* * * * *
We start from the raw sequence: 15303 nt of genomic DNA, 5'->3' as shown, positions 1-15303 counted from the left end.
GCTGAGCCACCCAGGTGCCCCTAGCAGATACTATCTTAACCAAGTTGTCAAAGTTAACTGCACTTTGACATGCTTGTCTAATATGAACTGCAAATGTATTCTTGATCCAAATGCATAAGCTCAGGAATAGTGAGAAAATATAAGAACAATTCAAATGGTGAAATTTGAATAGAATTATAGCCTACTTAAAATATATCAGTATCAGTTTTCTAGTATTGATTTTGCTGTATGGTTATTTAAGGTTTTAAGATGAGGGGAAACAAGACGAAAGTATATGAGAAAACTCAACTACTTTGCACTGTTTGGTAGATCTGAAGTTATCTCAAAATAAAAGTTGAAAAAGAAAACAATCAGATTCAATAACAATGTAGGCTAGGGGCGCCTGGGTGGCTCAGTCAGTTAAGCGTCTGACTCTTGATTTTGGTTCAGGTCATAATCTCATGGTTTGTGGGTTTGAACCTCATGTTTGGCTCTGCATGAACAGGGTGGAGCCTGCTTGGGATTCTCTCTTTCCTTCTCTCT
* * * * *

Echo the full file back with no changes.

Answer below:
We start from the raw sequence: 15303 nt of genomic DNA, 5'->3' as shown, positions 1-15303 counted from the left end.
GCTGAGCCACCCAGGTGCCCCTAGCAGATACTATCTTAACCAAGTTGTCAAAGTTAACTGCACTTTGACATGCTTGTCTAATATGAACTGCAAATGTATTCTTGATCCAAATGCATAAGCTCAGGAATAGTGAGAAAATATAAGAACAATTCAAATGGTGAAATTTGAATAGAATTATAGCCTACTTAAAATATATCAGTATCAGTTTTCTAGTATTGATTTTGCTGTATGGTTATTTAAGGTTTTAAGATGAGGGGAAACAAGACGAAAGTATATGAGAAAACTCAACTACTTTGCACTGTTTGGTAGATCTGAAGTTATCTCAAAATAAAAGTTGAAAAAGAAAACAATCAGATTCAATAACAATGTAGGCTAGGGGCGCCTGGGTGGCTCAGTCAGTTAAGCGTCTGACTCTTGATTTTGGTTCAGGTCATAATCTCATGGTTTGTGGGTTTGAACCTCATGTTTGGCTCTGCATGAACAGGGTGGAGCCTGCTTGGGATTCTCTCTTTCCTTCTCTCT